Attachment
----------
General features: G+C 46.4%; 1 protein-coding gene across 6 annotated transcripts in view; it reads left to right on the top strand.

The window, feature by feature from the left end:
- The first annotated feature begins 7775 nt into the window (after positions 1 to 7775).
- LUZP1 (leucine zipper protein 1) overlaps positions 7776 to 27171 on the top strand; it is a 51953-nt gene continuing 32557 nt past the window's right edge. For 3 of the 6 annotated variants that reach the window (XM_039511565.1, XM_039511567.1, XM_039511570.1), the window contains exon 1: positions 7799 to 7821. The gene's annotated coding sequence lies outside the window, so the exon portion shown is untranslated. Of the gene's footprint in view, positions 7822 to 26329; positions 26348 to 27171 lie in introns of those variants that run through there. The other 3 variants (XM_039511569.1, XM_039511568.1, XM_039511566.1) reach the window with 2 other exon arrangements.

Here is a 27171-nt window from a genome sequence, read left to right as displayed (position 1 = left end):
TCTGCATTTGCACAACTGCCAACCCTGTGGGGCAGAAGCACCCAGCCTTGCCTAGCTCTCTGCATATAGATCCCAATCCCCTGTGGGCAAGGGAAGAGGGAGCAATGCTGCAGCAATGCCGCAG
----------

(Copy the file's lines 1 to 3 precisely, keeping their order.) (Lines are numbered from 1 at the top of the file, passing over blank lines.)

General features: G+C 46.4%; 1 protein-coding gene across 6 annotated transcripts in view; it reads left to right on the top strand.

The window, feature by feature from the left end:
- The first annotated feature begins 7775 nt into the window (after positions 1 to 7775).